CARM Newsletter 07/18/2002


As many of you know, my present email program sometimes sends out multiple newsletters.  Add the annoying fact that it arbitrarily dumped 1700 email addresses from the 10,000+ list and it is time to get a new program.  So, please be patient with me as I work through installing and testing a new email program on my server. 

This past Sunday I had a three-hour debate with a Muslim on "Was Jesus Crucified?"  Now, you might think that this would be a short debate since the Bible tells us clearly that Jesus was crucified.  Well, it isn't that simple. 

Muslims are taught that Jesus was not crucified.  Therefore, no matter what evidence you present in the Bible to support Jesus' crucifixion, the Muslim will find some way to interpret it so that Jesus was not crucified.  When I quoted the verses that said that Jesus was indeed crucified, they were either ignored or the Muslim said the Bible was not trustworthy.  This is proof that one's presuppositions affect how facts are interpreted.  With the Muslim presupposition that Jesus was not crucified, all evidence to the contrary cannot and will not be believed.  In other words, don't bother me with the facts.  I will believe what I want to.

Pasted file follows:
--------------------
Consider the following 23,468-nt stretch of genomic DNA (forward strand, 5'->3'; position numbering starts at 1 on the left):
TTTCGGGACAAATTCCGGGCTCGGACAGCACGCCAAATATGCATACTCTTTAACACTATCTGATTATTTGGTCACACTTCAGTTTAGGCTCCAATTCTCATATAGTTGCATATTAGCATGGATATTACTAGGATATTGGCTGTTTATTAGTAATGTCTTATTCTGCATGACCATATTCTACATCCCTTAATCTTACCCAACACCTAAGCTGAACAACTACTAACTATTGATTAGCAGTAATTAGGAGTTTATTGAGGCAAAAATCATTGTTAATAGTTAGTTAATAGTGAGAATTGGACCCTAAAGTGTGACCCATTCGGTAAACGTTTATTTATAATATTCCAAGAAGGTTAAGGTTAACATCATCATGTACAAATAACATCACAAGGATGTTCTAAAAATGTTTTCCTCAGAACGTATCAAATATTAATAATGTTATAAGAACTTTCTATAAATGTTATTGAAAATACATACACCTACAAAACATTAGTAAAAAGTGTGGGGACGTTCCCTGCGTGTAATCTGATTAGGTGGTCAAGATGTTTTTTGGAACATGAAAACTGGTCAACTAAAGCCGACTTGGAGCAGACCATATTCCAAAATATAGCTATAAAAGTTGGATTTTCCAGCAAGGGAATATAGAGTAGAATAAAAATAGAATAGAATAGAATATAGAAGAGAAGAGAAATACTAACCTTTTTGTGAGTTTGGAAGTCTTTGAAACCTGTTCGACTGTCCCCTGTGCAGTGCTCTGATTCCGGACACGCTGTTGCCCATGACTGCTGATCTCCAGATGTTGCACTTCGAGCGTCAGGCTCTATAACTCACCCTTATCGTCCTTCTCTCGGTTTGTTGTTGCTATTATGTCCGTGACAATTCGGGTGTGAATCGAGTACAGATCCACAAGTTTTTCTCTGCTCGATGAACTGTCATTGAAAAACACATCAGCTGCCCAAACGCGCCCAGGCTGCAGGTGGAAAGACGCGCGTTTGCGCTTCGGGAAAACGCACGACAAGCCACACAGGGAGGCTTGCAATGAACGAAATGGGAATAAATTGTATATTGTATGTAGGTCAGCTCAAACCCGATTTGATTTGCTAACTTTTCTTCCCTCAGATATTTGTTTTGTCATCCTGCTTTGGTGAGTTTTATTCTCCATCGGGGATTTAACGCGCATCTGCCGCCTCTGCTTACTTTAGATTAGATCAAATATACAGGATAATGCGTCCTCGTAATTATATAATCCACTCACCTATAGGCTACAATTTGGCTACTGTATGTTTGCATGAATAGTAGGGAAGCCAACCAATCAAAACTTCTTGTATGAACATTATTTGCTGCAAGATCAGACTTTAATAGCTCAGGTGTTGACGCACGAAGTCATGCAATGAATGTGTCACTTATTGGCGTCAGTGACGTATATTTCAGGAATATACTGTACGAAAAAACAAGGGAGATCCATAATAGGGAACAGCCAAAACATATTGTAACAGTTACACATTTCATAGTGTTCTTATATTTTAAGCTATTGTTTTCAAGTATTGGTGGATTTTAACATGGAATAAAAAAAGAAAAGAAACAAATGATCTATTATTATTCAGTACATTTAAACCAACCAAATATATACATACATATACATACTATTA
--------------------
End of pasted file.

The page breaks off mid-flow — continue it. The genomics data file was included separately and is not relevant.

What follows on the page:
One particularly interesting comment that the Muslim made during our debate was that Jesus was not God.  This was reminiscent of the previous week's debate.  He quoted the verse where Jesus was on the cross when Jesus said, "My God, My God, why have you forsaken Me" to prove that Jesus was not God.  Of course, I explained the fact that Jesus has two natures that Jesus is both God and man (Col. 2:9; Phil. 2:5-8; John 1:1,14, etc.) and that this was a quote from the prophetic Psalm 22 which prophesied Jesus' crucifixion. Then, I pointed out that the verse the Muslim had just quoted was what Jesus said while being crucified!  I asked the Muslim how he could use a verse where Jesus is on the cross to prove that Jesus is not God while we are debating whether or not Jesus was crucified?  It made no sense and the Muslim was caught in a huge inconsistency.  What did he do?  He ignored it.

This kind of profound inconsistency was repeated in other areas of the debate.  But, I can tell you that with over 200 people in the room listening, I preached the gospel several times.  Since the word of God will not come back empty without accomplishing what God wants it to (Isaiah 55:11), then the debate was well worth the effort.